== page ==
baby dummy question
April 4, 2006 5:45 PM   Subscribe

BabyFilter: Are there any theoretical or actual risks or issues associated with using a(n orthodontically correct) baby's dummy (pacifier)?
posted by wilful to Health & Fitness (13 answers total)
Who is using it? You, or the baby?
posted by MeetMegan at 5:57 PM on April 4, 2006

When our first child was born we swore we wouldn't give him a dummy. We ended up giving in pretty swiftly, because it worked. All our other kids used them too with no ill effects. If you're worried about them not giving it up, I can only quote my mother: "You never saw an 18 year old with a dummy, did you?"
posted by TiredStarling at 6:11 PM on April 4, 2006

Best answer: There have been studies recently that show pacifiers can reduce the risk of SIDS (or crib death). Anecdotal evidence and some baby books say pacifiers can delay speech development or make a child's teeth crooked, but I don't believe either of these is true if you're sensible and don't let your five year old suck on one 24/7. :)

Really there's nothing wrong with using a pacifier for comfort, although the biggest problem is that they fall out during the night and the baby will wake up and be unable to pop it back in themselves. My son had one for sleeping at night until he was about 18 months old and then it "went missing" mysteriously one day and he learned to sleep without it in a couple of nights.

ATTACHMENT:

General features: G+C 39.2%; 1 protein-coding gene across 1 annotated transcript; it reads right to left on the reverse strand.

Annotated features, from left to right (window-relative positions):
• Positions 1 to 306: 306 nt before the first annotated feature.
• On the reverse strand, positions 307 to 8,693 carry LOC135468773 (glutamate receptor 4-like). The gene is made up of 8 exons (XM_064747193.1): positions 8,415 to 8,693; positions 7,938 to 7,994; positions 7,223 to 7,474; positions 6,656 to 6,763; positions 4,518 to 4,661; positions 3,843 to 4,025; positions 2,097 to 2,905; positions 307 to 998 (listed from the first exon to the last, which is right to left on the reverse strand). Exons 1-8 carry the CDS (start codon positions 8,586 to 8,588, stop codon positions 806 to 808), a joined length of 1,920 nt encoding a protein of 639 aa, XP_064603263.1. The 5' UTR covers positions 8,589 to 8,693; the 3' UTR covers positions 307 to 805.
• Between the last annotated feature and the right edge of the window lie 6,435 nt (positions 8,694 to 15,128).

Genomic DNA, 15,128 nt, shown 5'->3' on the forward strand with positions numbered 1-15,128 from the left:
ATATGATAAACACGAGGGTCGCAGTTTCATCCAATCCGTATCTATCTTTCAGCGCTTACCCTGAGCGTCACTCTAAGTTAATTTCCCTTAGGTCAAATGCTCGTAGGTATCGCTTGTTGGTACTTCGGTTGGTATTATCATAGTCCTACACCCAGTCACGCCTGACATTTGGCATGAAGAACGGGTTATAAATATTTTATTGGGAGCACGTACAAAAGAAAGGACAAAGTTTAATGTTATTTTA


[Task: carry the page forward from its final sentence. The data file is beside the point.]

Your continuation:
Interestingly, we didn't use a pacifier for our second child because she didn't seem to need to suck for comfort the way our son did. But instead she learned to suck on her fingers later on. It's a whole lot easier to wean a toddler from a pacifier that you can take away than weaning a finger-sucking child, unless you want to remove the offending digits.
posted by tracicle at 6:19 PM on April 4, 2006

Pacifiers come in a bunch of different sizes - tiny ones for infants and then increasing in size for older and larger babies. My mother and aunts all swear that if you stick to the smallest size, the baby will grow out of using one because it will stop being satisfying.
posted by Orrorin at 6:50 PM on April 4, 2006 [1 favorite]

I didn't use a pacifier with my son -- if I needed to pacify him, I did that myself. He sucked his thumb when he was very tiny, but stopped when he started on solids at six months. I had been told by a speech pathologist that use of a pacifier can interfere with language development, but some sources say it's okay as long as you wean by six months. I think all the major authorities say wean from the pacifier by six months (and wean from sippy cup by 12 months). I guess you have to question whether you want your kid sucking on plastic all day and whether you want to keep them from learning to self-soothe. I'm not sure what is released by plastic and I didn't want to expose my son to it more than necessary -- but I'm not especially "granola". My son started sleeping through the night at three weeks and was sleeping 11 hours by seven weeks. He was a very calm baby, because I breastfed on demand and for as long as he wanted and held him all the time. He doesn't suck his thumb and he started saying words by about 11 months. YMMV.